Seahorse baby being sold far to young in a listing on eBay. It happens every so often. Someone discovers just how easily seahorses breed, but can’t raise the babies, or discover the expense and time it takes to raise seahorses and so they decide they can sell the seahorse fry and make some money doing it. Unfortunately, it’s a mistake and it ends badly for everyone but the seller. To understand why selling seahorse fry is wrong, we need to look at what causes this situation. Seahorses breed extremely easily
Written By: Tami Weiss | Date Posted: 08/27/2014 | | Is your seahorse floating? Gas in the pouch of seahorses is one of the most common ailments of seahorses in captivity. Knowing how difficult pouch evacuations can be for seahorse aquarists, we put together a video that shows how to do a pouch evacuation on seahorses. Many thanks to Momo Yang and his master editing skills in getting this put together. This is the first in a series of how to videos to come here at Fusedjaw.com
Or, what to expect when you didn’t know you were expecting. Seahorses are known for their proclivity of having hundreds of babies when you least expect it. Photo by CARSTEN SCHÖNIJAHN You just walked by your tank to discover dozens, if not hundreds of tiny seahorses drifting around your aquarium. These miniature copies of the adults caught you off guard, and now you’re not sure what to do. This guide will walk you through what you need to do within the first few hours to try and save the young seahorses. In the immortal words of Douglas Adams; Don’t Panic! The absolute first thing you must do is decide if you really want to try to raise these babies. Raising baby seahorses is a time, space, and money consuming task. And there is no guarantee that you’ll be successful; very few seahorse fry survive in the wild. Being unprepared means that you’ll be starting from a disadvantage as well. However, thanks to their yolk sack when born, baby seahorses can go 24 – 48 hours without. . .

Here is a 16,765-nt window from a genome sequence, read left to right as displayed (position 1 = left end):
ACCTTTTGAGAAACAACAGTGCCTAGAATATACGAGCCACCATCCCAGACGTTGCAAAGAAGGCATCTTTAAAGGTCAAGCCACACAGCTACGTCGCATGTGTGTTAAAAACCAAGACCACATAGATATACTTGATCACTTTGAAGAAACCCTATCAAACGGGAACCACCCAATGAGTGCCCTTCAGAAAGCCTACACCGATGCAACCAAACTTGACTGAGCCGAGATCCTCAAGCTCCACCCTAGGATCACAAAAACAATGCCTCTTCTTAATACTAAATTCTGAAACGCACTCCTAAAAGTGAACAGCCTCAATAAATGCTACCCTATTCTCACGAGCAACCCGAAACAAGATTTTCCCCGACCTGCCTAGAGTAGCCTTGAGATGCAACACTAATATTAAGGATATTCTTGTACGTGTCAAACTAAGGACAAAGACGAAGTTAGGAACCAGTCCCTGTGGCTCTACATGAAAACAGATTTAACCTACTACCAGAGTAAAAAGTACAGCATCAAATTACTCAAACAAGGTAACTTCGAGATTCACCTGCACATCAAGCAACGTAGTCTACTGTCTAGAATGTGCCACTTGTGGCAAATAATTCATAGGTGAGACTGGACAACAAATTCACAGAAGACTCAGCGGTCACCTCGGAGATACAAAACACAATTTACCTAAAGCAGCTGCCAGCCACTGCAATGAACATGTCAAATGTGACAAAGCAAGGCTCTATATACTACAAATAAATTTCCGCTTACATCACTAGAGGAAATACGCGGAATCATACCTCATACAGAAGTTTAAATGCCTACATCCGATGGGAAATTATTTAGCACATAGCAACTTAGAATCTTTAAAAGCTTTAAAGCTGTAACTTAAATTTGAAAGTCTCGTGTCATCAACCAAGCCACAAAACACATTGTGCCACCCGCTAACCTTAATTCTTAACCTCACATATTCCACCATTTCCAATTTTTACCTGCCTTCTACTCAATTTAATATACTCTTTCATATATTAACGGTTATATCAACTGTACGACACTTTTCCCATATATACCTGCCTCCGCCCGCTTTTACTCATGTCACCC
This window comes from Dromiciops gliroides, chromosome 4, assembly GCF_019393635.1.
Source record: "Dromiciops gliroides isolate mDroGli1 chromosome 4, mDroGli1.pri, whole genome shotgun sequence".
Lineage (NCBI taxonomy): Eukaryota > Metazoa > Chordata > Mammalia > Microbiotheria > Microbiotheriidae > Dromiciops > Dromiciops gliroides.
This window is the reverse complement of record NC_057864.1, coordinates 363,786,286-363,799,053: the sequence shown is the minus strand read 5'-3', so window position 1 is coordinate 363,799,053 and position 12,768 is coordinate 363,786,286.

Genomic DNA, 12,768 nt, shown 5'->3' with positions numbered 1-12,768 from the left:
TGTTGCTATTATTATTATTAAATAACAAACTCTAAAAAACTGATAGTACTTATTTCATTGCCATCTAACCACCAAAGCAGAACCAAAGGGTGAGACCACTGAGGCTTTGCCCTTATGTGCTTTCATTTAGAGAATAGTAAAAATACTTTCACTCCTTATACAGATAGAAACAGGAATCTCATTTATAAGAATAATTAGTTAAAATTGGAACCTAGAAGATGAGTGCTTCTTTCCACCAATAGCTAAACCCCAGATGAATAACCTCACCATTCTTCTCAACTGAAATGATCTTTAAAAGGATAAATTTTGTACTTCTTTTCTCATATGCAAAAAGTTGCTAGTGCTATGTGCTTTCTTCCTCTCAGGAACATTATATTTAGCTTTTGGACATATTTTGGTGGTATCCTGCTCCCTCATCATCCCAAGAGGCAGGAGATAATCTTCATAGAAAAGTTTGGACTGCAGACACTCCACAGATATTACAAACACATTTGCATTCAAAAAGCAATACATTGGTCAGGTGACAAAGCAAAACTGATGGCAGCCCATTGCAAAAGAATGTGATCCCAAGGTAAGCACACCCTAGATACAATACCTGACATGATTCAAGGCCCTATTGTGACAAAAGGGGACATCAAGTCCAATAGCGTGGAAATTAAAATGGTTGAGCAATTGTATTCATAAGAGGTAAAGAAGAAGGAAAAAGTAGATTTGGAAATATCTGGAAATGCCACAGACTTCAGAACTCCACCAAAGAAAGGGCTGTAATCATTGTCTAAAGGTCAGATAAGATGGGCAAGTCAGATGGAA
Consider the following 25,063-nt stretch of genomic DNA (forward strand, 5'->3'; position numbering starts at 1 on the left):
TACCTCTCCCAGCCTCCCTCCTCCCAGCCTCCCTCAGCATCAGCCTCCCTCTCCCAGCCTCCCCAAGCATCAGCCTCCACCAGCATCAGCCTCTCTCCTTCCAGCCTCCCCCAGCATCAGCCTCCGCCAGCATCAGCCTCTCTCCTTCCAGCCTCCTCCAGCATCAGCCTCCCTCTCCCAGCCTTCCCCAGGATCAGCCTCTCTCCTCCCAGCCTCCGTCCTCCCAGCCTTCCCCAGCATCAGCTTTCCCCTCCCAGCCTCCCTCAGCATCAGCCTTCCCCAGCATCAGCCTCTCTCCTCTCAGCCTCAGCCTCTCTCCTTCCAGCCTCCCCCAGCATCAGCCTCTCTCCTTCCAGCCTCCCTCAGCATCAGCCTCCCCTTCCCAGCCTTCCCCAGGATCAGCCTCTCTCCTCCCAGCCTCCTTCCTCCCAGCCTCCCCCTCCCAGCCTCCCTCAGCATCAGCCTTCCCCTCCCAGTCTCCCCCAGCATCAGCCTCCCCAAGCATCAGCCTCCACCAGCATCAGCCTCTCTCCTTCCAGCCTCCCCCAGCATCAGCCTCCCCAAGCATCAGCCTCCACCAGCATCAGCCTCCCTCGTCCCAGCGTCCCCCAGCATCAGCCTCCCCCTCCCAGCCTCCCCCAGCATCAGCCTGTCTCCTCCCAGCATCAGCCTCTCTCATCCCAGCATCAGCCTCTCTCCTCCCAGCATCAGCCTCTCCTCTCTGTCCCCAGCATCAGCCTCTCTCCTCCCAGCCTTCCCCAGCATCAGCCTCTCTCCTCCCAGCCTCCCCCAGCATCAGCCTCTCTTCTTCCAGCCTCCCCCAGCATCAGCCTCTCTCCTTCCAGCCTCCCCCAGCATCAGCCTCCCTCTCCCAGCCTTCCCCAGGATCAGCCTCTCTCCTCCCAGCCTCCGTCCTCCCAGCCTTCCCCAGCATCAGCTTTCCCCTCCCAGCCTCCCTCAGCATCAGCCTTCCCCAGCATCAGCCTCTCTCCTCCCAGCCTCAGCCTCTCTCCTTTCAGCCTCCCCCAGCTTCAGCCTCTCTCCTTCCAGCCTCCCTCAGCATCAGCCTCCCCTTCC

Close up of a pygmy pipehorse - Cozumel, Mexico. Photo Courtesy of Jim Lyle Diving in Cozumel, is by all accounts, is an amazing experience. Cozumel is considered one of the best diving locations in the world, with reefs and shallow coral formations teaming with sea life. Divers flock from around the world to see such amazing animals as sharks, sea turtles, stingrays, and of course, seahorses. But one surprising animal exists there going mostly unnoticed. It’s the West Atlantic Pygmy Pipehorse, Amphelikturus dendriticus, a diminutive relative of seahorses. Most people know what a seahorse is, and many have some awareness of pipefish, the seahorse’s straightened, snake-like cousin, but few are aware of the in-between fish called the pygmy pipehorse. They are, as you would expect, a middle ground between seahorses and pipefish. They hitch like seahorses, and while they have a slightly bent neck, its no where to the extreme that gives seahorses their moniker. Females tend to rest. . .
The the second Syngnathid Symposium was held the first week in November in Chicago at the Shedd aquarium. 92 delegates from all over the world gathered to discuss current issues with seahorses, sea dragons, pipefish and other syngnathids. Topics discussed were husbandry, challenges in breeding, keeping and obtaining these unique animals as well as conservation and research initiatives. Most attendees were from public aquariums, along with researchers, conservationists, a couple commercial interests, and me, a syngnathid nut. I had the privilege to attend as an observer, blogger and general enthusiast and to learn more about the challenges those who work closely with seahorse, sea dragons, and the much forgotten pipefish. Topics ranged from the difficulties in sea dragon breeding to population dynamics of seahorses to at times loathing these difficult animals (even if in a loving way). There were more topics covered than I could possibly share in a summary, but I want to share. . .